# The usage of $\wedge$ in mathematical statements

Consider the following statement (from a convex optimization context):

"There exists an unique $$\mathbf{x}^{\star}$$ in the $$n$$-dimensonal real space such that $$f(\mathbf{x}^{\star})$$ is equal to or lower than $$f(\mathbf{y})$$ for all $$\mathbf{y}$$ in the domain of $$f$$ AND the gradient vector is zero at this value".

When I think of the equivalent mathematical statement, I get undecided between these two writings:

• $$\exists!\; \mathbf{x}^{\star} \in \mathbb{R}^{n} \mid f(\mathbf{x}^{\star}) \leq f(\mathbf{y})\;\forall\;\mathbf{y}\in\text{dom}(f), \nabla f(\mathbf{x}^{\star}) = \mathbf{0}$$
• $$\exists!\; \mathbf{x}^{\star} \in \mathbb{R}^{n} \mid f(\mathbf{x}^{\star}) \leq f(\mathbf{y})\;\forall\;\mathbf{y}\in\text{dom}(f)\;\wedge \nabla f(\mathbf{x}^{\star}) = \mathbf{0}$$

The truth is that the symbol $$\wedge$$ seems to rarely be used in Engineering book, I only see it on CS books. Nevertheless, $$\wedge$$ here looks much more suitable than a mere comma. But I fell insecure about this usage.

• You should be consistent about whether your put quantifiers before or after the predicate. I would write it as $\exists!\; \mathbf{x}^{\star} \in \mathbb{R}^{n} \, \forall\;\mathbf{y}\in\text{dom}(f)\,f(\mathbf{x}^{\star}) \leq f(\mathbf{y})\;\wedge \nabla f(\mathbf{x}^{\star}) = \mathbf{0}$. You could also replace $\wedge$ with the word "and". Nov 26, 2022 at 1:29
• Your first way of writing the sentence, using natural language, is better than either symbol-heavy version. Aim to use words where you can, rather than symbols. Using $\land$ instead of "and" is unnecessary unless you are actually intending the sentence to be read in terms of propositional logic rather than by a human. See Q181210.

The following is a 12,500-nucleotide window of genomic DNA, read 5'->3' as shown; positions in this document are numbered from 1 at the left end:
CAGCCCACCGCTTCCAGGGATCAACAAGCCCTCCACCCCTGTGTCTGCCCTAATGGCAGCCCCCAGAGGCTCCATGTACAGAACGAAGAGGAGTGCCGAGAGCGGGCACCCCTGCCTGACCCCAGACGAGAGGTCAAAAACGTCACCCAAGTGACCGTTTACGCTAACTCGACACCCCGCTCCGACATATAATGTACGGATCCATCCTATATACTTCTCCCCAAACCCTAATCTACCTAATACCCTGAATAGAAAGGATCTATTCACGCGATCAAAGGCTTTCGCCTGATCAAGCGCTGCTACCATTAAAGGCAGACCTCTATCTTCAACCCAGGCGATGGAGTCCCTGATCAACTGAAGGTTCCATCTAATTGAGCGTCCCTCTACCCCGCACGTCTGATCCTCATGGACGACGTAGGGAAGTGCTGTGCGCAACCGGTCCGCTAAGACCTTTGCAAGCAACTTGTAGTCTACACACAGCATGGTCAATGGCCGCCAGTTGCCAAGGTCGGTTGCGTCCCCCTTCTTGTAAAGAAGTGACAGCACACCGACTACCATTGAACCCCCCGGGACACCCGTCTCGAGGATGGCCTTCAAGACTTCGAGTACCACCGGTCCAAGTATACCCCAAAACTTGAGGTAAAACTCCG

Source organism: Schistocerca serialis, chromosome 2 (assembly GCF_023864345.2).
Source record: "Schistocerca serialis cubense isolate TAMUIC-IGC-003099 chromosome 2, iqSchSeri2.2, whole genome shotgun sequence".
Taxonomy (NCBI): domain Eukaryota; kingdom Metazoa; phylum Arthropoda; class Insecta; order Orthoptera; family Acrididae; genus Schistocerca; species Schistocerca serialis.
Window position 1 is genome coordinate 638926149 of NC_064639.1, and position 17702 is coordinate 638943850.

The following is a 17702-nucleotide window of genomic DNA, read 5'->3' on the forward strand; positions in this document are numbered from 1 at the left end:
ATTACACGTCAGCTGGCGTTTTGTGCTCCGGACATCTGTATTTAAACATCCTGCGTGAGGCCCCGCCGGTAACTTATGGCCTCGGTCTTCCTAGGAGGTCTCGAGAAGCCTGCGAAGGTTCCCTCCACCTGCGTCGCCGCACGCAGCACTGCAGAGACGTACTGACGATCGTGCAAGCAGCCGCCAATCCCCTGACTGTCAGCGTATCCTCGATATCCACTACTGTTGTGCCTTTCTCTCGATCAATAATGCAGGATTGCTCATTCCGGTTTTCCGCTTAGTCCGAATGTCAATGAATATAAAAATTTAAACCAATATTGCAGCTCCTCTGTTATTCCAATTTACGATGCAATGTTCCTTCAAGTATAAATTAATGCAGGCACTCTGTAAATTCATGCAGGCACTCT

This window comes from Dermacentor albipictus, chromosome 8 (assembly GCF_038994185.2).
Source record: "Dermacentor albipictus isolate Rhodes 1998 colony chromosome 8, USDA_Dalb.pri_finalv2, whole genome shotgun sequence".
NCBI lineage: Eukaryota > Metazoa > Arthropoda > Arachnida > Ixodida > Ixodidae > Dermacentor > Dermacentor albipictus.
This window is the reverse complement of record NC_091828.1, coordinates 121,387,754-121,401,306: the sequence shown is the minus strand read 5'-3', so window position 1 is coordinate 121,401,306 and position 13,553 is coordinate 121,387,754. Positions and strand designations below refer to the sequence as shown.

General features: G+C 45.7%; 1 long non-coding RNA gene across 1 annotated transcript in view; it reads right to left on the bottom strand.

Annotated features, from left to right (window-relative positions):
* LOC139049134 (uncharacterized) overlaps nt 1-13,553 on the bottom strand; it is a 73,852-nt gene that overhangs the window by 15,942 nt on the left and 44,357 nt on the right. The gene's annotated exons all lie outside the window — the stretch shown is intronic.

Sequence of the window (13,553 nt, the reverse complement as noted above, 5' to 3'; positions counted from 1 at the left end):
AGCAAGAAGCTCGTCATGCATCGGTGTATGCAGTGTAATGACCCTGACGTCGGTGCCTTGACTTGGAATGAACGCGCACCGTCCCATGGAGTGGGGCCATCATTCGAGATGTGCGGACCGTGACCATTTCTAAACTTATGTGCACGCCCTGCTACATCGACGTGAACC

– Jam
Nov 26, 2022 at 1:29
• Whether or not you use "$\land$" (and I think that you probably shouldn't), I'd say that you definitely shouldn't use bare "," as a connective—I have seen it used to mean "and", "or", "if–then", and probably other things, and such ambiguity is at worst irresoluble, and at best resoluble with effort on the reader's part that you could save them. Instead, as @JairTaylor suggests, it is better (definitely than ",", and probably than "$\land$") explicitly to use the word "and". Nov 26, 2022 at 2:30
• The goal is to communicate, and since your presumed audience is human, natural language is more appropriate. Nov 26, 2022 at 2:56
• I just want to point out that the quoted statement in natural language is already mathematical. Saying "the equivalent mathematical statement" to refer to the lines consisting of mathematical symbols alone is a bit of a disservice to mathematics as a way of communication. In fact, I'd go as far as saying that, since mathematics communication aims for clarity and precision, the quoted statement is "more mathematical" in the sense that it is the clearest of the three. Nov 26, 2022 at 3:19